World Wrestling Entertainment, Inc. v. Unidentified Parties
ORDER AND REASONS denying 10 Motion for Reconsideration. FURTHER ORDERED that no further motions for reconsideration, to supplement, or the like may be filed unless Plaintiff can submit specific facts that can be used to identify Defendants (other than merely describing their conduct). FURTHER ORDERED that the Clerk shall not issue any summons to unidentified parties in this case. Signed by Judge Helen G. Berrigan on 04/03/2014. (kac)
UNITED STATES DISTRICT COURT
EASTERN DISTRICT OF LOUISIANA
VARIOUS JOHN DOES AND JANE
DOES, ET AL
ORDER AND REASONS
This matter comes before the Court on ex parte motion for reconsideration of the
Court’s order denying Plaintiff’s ex parte motion for a temporary restraining order, order
for seizure of counterfeit marked goods, and order to show cause why a preliminary
injunction should not issue. Rec. Doc. 10. Having considered the record, the
memorandum of counsel and the law, the Court rules as follows.
There is no doubt that, as Plaintiff explains, Congress intended to expand the
remedies available to trademark holders confronting counterfeiters by providing them a
mechanism to obtain ex parte seizure orders. But the ability to obtain a seizure order
without notice is not the same as the ability to obtain a seizure order without identifying
the “person” against whom it is directed. 28 U.S.C. § 1116(d)(4(B). Plaintiff’s only
authority for the proposition that Congress intended that second result is a House Report
that accompanied the enactment of what is now Section 1116(d), and the language of that
report is ambiguous. While it rules out the necessity of a trademark holder providing the
name of the person against whom seizure is to be ordered, it does not unambiguously
state that a trademark holder may proceed against wholly unidentified defendants. Even
if it did, that would conflict with the plain language of Section 1116(d), as the Court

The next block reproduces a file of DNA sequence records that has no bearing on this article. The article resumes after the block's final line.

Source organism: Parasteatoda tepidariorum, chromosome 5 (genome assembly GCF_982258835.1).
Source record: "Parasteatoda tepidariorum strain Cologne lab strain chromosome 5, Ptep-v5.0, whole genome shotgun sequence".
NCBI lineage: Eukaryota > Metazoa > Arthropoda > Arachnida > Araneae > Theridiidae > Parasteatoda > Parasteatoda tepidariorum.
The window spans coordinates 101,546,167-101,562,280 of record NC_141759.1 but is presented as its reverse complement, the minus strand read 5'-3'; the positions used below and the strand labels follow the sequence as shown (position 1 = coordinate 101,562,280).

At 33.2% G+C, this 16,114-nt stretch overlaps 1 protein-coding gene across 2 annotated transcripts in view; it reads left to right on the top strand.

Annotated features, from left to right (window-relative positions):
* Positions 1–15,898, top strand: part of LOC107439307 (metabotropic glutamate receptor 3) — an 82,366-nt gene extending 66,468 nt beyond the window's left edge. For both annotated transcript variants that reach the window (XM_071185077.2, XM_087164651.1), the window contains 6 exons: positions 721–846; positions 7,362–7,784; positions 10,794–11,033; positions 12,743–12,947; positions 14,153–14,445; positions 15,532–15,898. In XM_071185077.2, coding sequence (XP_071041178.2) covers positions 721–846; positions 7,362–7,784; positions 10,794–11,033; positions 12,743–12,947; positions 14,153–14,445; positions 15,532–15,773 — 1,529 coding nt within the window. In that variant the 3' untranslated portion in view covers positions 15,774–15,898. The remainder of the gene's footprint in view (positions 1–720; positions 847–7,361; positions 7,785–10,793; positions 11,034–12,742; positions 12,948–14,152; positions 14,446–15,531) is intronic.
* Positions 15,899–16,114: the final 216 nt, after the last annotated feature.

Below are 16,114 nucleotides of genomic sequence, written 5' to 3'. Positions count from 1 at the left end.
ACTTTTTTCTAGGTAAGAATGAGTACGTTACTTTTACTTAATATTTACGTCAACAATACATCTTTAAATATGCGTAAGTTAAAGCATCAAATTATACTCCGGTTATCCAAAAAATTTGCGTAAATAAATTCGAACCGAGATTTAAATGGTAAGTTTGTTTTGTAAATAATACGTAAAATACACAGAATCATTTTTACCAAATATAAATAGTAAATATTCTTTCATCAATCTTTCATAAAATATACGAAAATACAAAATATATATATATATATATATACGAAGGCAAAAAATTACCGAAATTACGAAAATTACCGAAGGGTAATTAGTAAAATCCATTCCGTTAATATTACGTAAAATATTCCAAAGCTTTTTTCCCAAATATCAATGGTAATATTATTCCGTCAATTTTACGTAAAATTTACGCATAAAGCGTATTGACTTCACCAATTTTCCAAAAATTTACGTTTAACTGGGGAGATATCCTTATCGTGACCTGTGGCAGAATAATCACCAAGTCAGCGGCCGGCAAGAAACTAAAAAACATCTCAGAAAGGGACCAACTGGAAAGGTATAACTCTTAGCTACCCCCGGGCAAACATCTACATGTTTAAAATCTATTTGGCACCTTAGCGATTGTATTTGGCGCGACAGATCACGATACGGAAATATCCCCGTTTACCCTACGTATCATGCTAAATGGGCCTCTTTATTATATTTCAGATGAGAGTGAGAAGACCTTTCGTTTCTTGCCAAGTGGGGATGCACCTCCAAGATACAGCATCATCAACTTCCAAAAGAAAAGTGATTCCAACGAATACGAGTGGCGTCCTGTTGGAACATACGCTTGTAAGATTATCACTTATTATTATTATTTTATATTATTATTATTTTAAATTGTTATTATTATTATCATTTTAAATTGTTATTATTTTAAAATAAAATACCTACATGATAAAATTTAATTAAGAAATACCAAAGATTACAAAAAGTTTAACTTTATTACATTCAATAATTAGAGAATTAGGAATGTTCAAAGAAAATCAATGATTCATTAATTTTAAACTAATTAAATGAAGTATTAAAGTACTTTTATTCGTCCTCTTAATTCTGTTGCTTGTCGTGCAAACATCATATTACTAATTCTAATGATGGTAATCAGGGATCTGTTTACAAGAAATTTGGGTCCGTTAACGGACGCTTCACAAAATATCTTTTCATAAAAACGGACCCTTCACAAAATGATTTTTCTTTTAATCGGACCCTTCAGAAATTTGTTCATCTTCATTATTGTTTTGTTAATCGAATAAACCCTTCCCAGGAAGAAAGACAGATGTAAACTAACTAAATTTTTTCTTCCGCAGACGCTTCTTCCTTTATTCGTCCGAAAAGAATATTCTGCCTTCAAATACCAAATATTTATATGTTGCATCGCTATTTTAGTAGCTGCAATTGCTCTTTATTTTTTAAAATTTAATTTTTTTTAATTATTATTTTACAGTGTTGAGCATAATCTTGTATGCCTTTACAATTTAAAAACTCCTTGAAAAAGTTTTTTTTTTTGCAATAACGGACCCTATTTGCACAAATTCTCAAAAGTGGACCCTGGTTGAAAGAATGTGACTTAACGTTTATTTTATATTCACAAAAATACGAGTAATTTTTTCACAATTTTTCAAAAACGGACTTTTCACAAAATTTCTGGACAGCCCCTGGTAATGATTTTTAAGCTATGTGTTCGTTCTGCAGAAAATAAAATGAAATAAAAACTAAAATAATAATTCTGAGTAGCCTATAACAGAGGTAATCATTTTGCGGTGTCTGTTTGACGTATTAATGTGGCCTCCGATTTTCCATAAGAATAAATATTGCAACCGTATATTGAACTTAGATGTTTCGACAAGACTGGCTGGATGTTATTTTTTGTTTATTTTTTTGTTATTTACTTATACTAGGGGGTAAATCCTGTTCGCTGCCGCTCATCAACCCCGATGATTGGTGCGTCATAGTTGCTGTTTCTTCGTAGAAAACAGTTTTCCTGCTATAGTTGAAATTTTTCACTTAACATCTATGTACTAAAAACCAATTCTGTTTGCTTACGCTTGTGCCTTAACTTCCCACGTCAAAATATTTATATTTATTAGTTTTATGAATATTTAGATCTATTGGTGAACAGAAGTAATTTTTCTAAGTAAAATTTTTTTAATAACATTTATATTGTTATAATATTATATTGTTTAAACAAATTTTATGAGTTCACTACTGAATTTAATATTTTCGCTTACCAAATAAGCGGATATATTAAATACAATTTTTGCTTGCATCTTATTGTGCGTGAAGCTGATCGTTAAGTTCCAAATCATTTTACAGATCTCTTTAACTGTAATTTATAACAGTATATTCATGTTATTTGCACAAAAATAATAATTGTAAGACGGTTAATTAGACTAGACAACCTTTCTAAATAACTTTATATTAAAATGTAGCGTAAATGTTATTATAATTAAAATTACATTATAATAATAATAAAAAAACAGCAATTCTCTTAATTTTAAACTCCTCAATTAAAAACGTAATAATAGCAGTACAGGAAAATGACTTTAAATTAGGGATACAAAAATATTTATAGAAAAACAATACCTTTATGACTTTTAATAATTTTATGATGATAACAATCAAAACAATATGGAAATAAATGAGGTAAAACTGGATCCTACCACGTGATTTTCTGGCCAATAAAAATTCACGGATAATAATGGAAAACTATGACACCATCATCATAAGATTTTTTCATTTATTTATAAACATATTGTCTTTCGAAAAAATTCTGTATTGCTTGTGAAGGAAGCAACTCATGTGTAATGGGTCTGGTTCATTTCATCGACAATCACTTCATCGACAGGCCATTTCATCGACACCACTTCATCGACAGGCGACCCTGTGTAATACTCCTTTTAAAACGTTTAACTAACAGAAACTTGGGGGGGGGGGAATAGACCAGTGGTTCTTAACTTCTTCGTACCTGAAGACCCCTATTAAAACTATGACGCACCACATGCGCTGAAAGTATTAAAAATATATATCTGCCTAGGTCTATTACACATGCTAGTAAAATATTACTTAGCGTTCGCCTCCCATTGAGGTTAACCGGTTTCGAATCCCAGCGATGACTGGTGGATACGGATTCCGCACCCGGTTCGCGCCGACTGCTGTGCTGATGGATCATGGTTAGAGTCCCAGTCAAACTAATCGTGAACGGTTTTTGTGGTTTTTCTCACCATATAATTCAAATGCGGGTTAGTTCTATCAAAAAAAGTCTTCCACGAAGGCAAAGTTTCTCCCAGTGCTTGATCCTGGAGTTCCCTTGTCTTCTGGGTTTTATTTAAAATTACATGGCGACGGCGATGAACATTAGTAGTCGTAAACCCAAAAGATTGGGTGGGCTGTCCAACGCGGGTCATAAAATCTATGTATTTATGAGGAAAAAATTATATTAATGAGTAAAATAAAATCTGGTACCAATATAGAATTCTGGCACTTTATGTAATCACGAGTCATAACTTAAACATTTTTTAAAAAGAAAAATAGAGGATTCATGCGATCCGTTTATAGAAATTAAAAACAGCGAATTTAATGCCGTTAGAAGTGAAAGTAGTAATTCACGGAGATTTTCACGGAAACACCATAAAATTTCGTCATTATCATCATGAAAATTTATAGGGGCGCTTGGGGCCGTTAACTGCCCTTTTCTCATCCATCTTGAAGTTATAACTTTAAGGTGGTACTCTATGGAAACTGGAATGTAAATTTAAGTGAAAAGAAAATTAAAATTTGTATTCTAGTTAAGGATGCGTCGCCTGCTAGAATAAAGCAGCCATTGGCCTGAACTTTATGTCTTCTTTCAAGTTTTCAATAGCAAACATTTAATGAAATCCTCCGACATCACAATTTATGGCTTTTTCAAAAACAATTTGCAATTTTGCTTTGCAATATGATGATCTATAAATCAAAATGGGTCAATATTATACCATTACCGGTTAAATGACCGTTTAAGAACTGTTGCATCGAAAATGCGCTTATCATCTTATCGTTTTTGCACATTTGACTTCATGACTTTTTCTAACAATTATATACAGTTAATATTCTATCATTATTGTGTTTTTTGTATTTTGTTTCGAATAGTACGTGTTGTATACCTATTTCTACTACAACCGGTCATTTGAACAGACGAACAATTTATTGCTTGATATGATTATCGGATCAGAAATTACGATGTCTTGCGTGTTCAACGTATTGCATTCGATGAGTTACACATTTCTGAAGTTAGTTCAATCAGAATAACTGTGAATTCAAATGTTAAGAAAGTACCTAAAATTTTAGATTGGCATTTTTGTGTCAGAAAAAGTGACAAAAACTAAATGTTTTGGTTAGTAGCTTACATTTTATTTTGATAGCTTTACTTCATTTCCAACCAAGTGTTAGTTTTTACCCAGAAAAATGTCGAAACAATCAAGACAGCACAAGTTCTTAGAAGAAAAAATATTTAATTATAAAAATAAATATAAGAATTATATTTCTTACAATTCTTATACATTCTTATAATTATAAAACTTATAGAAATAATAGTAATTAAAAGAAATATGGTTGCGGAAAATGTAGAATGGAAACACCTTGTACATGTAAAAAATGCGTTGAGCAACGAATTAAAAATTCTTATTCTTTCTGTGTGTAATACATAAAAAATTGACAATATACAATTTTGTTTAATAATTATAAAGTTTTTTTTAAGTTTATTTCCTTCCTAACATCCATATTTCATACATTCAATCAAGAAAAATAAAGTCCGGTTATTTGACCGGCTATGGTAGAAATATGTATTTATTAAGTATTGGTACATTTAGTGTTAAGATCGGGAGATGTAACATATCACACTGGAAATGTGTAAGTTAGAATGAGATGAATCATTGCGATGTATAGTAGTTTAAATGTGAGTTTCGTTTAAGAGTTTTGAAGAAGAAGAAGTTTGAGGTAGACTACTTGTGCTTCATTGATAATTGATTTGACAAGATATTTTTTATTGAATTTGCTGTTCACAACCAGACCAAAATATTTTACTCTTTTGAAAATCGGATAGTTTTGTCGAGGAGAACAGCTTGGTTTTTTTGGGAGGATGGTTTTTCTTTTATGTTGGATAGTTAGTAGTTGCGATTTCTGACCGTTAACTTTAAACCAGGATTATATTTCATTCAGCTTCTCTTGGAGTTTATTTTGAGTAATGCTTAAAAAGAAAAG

explained in its earlier order. And even if it did not, it is doubtful whether Congress
could constitutionally provide such a power. Unlike an in personam case, such as the one
Plaintiff cites allowing a copyright suit to proceed against defendants identified only by
their IP addresses and internet service providers, Plaintiff asks the Court to order the
seizure of Defendants’ property without any idea who Defendants are, and so without
any idea of what each Defendant has done that might merit seizure.1 That is, Plaintiff has
not provided any information about Defendants anywhere near as unique as an IP
Plaintiff’s motion argues around this central issue: Plaintiff’s inability, or more
accurately, unwillingness to conduct the investigation required, to identify any “person”
An action commenced in personam does not present the same due process
issues as a case commenced by seizure of a defendant’s property. Merely
being made a defendant does not deprive a person of property, while having
property seized does. And in any event, unless an in personam defendant is
identified, there is no possibility of enforcing a judgment against that person.
against whom seizure would be ordered.2 The Court believes that inability is fatal to the
relief Plaintiff requests, no matter how serious the problem Plaintiff faces. The Court
nevertheless provided Plaintiff with an opportunity to seek another (and controlling)
opinion by certifying its earlier order for interlocutory appeal. Plaintiff may avail itself of
that option, but it may not relitigate decided issues in the guise of a motion for
IT IS ORDERED that the motion for reconsideration is DENIED. Rec. Doc. 10.
IT IS FURTHER ORDERED that no further motions for reconsideration, to
supplement, or the like may be filed unless Plaintiff can submit “specific facts” that can
be used to identify Defendants (other than merely describing their conduct).
IT IS FURTHER ORDERED that the Clerk shall not issue any summons to
unidentified parties in this case.
New Orleans, Louisiana, this 3rd day of April, 2014.
HELEN G. BERRIGAN
UNITED STATES DISTRICT JUDGE
Plaintiff also suggests that the Court misunderstood the temporal and
geographic limits of the relief it requested. Having reread Plaintiff’s first
proposed order, the Court disagrees—and Plaintiff’s felt need to submit a
revised proposed order incorporating a narrower time frame and geographic
focus suggests the Court is correct. In any event, even with such narrowing,
Plaintiff’s revised request fails for the reason identified above as central.
Disclaimer: Justia Dockets & Filings provides public litigation records from the federal appellate and district courts. These filings and docket sheets should not be considered findings of fact or liability, nor do they necessarily reflect the view of Justia.
Why Is My Information Online?